CEO Pay Hikes Not Likely to Hold Up in 2020

Alan Johnson, managing director of New York-based compensation consultant Johnson Associates Inc., said increased CEO pay [for 2019] was “pretty rational” given the performance of firms last year.

Year-end pay for 2020, however, is “likely to be down significantly,” with senior executives apt to see pay decreases “at least as bad as everybody else,” Mr. Johnson said.

The fact that 2020 is also a presidential election year could have an impact on year-end pay for chief executives, or at minimum scrutiny surrounding these disclosures, Mr. Johnson said.

…Amid the economic downturn caused by the coronavirus, Walt Disney Co. Chairman Robert Iger is one of several executives who will forgo his salary, while Disney CEO Bob Chapek will have his salary cut in half, Bloomberg reported on March 30.

Moves such as this may conflict with the status quo in the asset management industry, however, to project stability in turbulent times to investor clients. According to Mr. Johnson, the message for many money managers to their customers and employees is, “We are here. We are strong.”

Pensions & Investments / May 18, 2020


Traders’ Pay Outlook Brightens, if They Survived Latest Job Cuts

Bonuses for both equity and fixed-income traders could jump as much as 20% this year, according to compensation consultant Alan Johnson, the managing director of Johnson Associates Inc.

“This is their heyday” after several years of virtually no change in compensation, Johnson said Wednesday in an interview. “Sales and trading now is mainly a customer business, so you’re benefiting from the flows.”

While some traders are looking forward to a pay windfall at the end of the year, the outlook for the rest of the industry isn’t so rosy. Bonuses for merger advisers could tumble 25% or more, and payouts for underwriting work could drop 15%, according to Johnson.

Bonuses could fall 30% in retail and commercial banking as a surge in provisions for losses outweighs loan origination and deposit growth, he said, adding that the pay forecasts might be too optimistic depending on how the easing of lockdown restrictions plays out.

“If this opening up turns out to be a real problem, and then we have further shutdowns,” Johnson said, “then things could get a lot worse.”

Bloomberg News / May 13, 2020


Wall Street Bonuses to Shrink as Much as 30 Percent Amid Coronavirus

It’s going to be an ugly bonus season on Wall Street…

“It’s going to be a second kick,” the report’s author, Alan Johnson, told The Post. “You had a hellish year and your pay is going to be down.”

The pain will not be felt equally on Wall Street, Johnson adds.

“There’s going to be a wide disparity between the people who got it right and the people who got it wrong,” Johnson warns.

New York Post / May 13, 2020


Wall Street Bonuses Set to Fall By as Much as 30% in 2020: Report

Wall Street bonuses for 2020 could fall by as much as 25%-30% due to the deep cuts to revenues recorded by banks and hedge funds earlier this year as a result of the novel coronavirus, according to a report published Wednesday by compensation consulting firm Johnson Associates Inc.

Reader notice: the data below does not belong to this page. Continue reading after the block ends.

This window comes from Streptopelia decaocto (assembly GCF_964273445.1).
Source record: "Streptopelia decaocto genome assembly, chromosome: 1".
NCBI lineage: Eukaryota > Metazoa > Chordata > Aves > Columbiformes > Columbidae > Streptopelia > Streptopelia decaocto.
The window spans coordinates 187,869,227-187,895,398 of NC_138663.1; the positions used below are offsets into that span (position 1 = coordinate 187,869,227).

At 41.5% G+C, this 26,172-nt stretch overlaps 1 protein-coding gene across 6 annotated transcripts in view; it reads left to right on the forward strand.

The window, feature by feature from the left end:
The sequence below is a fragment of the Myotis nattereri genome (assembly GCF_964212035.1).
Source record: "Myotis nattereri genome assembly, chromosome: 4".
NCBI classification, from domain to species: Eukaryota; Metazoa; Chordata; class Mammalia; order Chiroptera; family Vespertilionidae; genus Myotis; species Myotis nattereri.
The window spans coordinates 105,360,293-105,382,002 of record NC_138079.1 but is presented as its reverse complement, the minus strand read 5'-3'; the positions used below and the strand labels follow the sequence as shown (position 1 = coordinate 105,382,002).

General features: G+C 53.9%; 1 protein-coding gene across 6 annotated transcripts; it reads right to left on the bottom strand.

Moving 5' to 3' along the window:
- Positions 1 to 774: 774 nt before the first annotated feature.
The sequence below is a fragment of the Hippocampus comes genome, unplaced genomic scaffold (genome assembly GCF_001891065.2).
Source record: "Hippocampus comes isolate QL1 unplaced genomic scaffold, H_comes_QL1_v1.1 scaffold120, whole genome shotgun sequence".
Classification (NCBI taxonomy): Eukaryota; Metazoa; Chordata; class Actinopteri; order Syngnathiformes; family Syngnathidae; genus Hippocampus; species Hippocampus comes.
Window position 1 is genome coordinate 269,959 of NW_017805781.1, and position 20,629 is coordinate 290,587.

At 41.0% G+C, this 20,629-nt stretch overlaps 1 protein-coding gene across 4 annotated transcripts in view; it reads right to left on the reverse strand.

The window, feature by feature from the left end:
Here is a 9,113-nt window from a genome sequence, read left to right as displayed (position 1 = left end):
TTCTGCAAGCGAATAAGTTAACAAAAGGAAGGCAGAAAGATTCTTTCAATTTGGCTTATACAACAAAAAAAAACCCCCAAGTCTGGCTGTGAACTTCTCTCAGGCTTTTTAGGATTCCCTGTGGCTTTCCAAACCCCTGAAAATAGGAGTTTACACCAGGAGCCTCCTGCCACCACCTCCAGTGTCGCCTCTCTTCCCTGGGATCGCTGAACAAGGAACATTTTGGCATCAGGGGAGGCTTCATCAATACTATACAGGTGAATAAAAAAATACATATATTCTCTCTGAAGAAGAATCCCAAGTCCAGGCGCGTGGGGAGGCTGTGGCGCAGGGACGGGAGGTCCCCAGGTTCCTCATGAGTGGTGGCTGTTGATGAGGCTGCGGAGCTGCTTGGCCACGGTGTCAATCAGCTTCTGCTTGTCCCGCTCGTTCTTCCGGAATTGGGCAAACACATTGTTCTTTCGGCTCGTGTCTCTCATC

While most compensation is expected to be down, 2020 is likely to be a year with “wide, wide variations in incentive outcomes between stronger and weaker competitors,” according to the report by Alan Johnson, whose predictions are closely watched by financial professionals.

For Wall Street professionals, most of whom are working from home, bonuses make up a significant percentage of their annual pay, and many have been fearing big cuts.

The New York Times / May 13, 2020


Manager Bonuses Expected to Fall 20% to 25% Amid Pandemic

Money management professionals can expect to see a 20% to 25% decrease in year-end bonus payouts from last year, said projections from compensation consultant Johnson Associates.

Johnson Associates’ quarterly analysis projects broad and substantial decreases in incentive compensation across financial services. Incentive compensation for asset management is expected to be down broadly, with the coronavirus pandemic magnifying the ongoing challenges of many firms. Fees are down and revenues are declining as a result of the pandemic.

Pensions & Investments / May 13, 2020


Hedge Fund Bonuses Could Slide 15% to 20%: Comp Consultant

The rest of this year is likely to bring “a greater dispersion” than ever before in pay and performance for hedge fund professionals, says Alan Johnson, managing director at compensation consultancy Johnson Associates. Many clients are already modeling lower pay levels, he adds.

“The average hedge fund pay incentives will be down 15% to 20%,” he says. “This will be noticeably down. But again, there will be a handful of winners.”

Hedge funds are unlikely to implement pay cuts now because they want to send a message that they are stable and secure, and because base salaries usually make up a small part of pay compared to year-end bonuses, Johnson says. Additionally, most firms are facing the “the double impact” of an already stressful business environment as well as the current Covid-19 situation, he says.

“It’s going to be a real balancing act for morale… It’s going to be really tricky this year,” Johnson says. “Giving a hug does not come naturally for most of these firms.”

There is likely to be greater movement across hedge funds this year to compensation models driven by profits and losses, as opposed to other factors such as recruitment or business development, Johnson says.

“There is a movement toward more objectivity and formula,” he says.

Some firms are also discussing if they need to have offices scattered across the globe if they have only a handful of employees in those locations, he adds.

“It’s going to be a year-end like no other for hedge funds,” Johnson says.

FundFire / April 29, 2020